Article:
__/ [Dune] on Wednesday 02 November 2005 08:40 \__
> Keep it coming, it's all very good thinking, but I'd like to discuss
> for a moment:
>>> Are you parsing some RSS feeds and diplaying their content in your front
>>> That is not true. RSS is an object that happens to comply with XML (or
>>> SGML to be more precise) and the server delivers arbitrary objects, which
>>> are in turn interpreted by the browser.
> I am referring not to the RSS feed offering at the top right of the
> page, but the RSS feeds printed out to the bottom of the home page. If
> you view the source, you can see that the .net on the backend is
> converting the XML to HTML < LI >'s. I am rotating a mix of 15
> different feeds, a random one gets displayed each time the page is
> loaded, which is what I meant when I said 'fresh content via RSS'
> because each time the bots come back they will see different content in
> that area of the page, either because a new feed was loaded or the same
> feed had since been supplied with new articles. I've long thought that
> fresh content updates to a site, preferably keyword-rich, would be
> smiled upon by the search algorithms. I'm thinking this should mean
> higher SERP placement, thus increased human traffic. Is my thinking
> flawed here? Really, I'm asking, not trying to tell you it's not ;)
> Thanks for your thoughtful response, and any more insight is more than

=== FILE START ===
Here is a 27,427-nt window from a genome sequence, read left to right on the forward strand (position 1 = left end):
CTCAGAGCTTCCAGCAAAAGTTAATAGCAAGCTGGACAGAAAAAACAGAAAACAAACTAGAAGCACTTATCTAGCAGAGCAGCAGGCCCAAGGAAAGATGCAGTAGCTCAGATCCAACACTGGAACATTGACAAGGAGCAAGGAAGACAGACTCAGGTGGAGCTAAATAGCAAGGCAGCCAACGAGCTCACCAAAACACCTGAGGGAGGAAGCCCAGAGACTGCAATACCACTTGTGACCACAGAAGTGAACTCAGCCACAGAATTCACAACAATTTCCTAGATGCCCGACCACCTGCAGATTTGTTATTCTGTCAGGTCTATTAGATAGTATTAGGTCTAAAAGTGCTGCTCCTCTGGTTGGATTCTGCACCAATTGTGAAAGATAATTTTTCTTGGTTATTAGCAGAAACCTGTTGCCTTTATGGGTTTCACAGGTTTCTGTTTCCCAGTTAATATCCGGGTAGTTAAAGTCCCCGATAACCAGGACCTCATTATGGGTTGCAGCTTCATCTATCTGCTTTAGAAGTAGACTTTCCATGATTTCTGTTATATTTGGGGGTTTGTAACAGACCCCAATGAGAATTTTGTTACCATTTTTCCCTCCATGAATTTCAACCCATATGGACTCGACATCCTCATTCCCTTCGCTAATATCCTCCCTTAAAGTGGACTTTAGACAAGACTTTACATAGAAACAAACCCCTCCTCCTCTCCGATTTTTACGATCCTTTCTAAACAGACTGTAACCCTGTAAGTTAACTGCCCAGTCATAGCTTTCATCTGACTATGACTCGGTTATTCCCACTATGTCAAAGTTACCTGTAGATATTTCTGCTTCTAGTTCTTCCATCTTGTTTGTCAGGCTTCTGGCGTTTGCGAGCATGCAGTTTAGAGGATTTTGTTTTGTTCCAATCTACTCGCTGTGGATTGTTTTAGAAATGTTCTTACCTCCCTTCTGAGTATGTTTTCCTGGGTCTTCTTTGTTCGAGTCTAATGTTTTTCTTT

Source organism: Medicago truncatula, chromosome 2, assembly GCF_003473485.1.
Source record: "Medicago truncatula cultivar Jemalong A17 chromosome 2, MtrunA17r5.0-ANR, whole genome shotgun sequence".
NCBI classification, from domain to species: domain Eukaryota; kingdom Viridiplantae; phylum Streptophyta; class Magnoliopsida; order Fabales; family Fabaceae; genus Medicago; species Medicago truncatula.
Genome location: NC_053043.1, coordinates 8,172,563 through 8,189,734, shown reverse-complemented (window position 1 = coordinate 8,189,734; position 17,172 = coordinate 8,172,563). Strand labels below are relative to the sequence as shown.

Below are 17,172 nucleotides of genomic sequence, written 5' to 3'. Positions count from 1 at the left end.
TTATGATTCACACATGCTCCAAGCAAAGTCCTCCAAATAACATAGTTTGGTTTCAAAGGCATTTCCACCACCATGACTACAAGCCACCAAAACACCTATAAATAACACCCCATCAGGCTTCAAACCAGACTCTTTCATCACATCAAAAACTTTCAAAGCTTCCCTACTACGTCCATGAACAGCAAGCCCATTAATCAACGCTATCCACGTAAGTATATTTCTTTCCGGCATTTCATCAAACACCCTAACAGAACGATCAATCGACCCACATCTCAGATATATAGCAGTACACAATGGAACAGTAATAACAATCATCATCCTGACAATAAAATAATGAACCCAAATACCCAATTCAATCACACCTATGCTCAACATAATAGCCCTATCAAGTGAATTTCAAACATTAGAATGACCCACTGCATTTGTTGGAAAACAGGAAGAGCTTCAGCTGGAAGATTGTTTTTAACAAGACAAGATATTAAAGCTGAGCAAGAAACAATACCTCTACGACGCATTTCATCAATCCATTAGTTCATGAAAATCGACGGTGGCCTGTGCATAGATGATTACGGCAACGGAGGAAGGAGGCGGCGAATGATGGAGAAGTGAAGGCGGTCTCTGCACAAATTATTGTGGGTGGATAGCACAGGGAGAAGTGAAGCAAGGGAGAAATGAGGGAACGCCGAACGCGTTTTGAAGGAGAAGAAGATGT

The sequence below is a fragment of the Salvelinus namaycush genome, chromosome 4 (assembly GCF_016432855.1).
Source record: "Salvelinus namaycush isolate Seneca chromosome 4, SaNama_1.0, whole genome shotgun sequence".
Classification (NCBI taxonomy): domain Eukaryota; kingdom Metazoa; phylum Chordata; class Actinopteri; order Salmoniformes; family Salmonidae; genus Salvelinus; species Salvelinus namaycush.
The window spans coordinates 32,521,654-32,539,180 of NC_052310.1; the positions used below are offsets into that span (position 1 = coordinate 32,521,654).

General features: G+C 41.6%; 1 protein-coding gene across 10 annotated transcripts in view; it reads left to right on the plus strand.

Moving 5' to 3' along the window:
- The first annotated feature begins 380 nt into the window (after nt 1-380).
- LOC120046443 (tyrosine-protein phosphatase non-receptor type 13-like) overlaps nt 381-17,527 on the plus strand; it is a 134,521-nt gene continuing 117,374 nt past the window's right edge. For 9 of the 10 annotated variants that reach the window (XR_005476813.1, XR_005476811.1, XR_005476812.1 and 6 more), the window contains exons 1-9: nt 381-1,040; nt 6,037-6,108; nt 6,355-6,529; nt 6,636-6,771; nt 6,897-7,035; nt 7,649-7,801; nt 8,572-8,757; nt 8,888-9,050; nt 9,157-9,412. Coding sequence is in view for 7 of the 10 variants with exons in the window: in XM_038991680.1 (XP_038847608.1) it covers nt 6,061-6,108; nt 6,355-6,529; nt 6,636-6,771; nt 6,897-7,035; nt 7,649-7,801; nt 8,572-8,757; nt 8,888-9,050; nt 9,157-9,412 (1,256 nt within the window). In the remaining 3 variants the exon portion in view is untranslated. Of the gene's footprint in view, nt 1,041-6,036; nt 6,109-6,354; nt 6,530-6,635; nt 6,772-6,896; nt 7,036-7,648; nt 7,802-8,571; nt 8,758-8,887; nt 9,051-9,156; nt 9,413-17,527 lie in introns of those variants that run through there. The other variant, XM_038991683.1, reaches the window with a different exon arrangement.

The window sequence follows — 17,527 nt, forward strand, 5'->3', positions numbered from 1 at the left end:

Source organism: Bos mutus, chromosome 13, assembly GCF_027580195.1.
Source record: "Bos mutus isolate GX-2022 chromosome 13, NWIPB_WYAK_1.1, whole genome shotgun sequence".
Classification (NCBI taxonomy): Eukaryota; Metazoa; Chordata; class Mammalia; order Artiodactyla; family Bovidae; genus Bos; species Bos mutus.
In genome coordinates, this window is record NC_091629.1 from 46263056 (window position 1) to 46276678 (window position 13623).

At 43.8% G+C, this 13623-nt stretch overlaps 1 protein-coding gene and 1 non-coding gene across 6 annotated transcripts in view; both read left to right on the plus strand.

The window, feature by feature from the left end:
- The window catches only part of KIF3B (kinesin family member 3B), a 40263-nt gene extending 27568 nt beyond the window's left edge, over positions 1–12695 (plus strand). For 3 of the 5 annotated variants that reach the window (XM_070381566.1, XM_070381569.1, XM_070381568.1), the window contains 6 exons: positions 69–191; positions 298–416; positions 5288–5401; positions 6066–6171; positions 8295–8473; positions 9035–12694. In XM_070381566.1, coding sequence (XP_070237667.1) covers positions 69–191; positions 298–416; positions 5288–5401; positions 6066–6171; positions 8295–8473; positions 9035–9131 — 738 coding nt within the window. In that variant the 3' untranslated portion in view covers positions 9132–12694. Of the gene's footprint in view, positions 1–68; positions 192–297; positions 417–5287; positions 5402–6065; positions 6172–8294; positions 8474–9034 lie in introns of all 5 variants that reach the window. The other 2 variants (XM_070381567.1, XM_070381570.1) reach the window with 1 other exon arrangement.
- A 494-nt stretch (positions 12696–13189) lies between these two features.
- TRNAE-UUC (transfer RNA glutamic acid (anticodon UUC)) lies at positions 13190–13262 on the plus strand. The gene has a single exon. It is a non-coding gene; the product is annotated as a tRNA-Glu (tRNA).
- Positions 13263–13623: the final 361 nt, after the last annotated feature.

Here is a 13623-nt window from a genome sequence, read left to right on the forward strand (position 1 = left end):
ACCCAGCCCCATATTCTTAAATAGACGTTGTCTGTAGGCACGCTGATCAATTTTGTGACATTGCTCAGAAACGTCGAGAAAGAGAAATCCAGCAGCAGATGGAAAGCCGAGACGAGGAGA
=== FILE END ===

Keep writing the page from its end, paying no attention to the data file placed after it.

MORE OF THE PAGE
> welcome. -Greg
The change might/will motivate crawling that is more frequent. It will not
encourage spiders to crawl your site /as a whole/ more often, but rather
have yet another look at your front page, whose crawling cycle will be
This has pros in the following scenarios:
- Your front page links to a collection of subpages that need indexing
ASAP, e.g. a site that delivers up-to-the-minute news.
- Your front page needs to change its description or tergetted SERP very
often, e.g. one day you target the keywords "October sales" and the fol-
lowing day you aim for "November sales".
Remember that you cannot fool the crawlers into spidering much more than
you deserve. You may end up expending a lot of time coding in vain only to
admire your own work, but to no practical benefit. I happen to rotate the
graphics in my front page, but only for the sake of the visitors (fresh
look), not to give an illusion of fresh content.
It is worth mentioning that several content management packages rotate ar-
ticles. They do so in order to achieve an effect that is similar to what
you describe. This is usually content-driven though, e.g. display related
articles, customise to regions, time of the say etc. SEO out-of-the-box is
a predominant selling point for CMS packages these days and with so much
choice available, this can be crucial.
PS - Please post in plain-text and trim lines at 60-78 chars. Also remem-
ber to quote when replying or else the remainder of the reader would get
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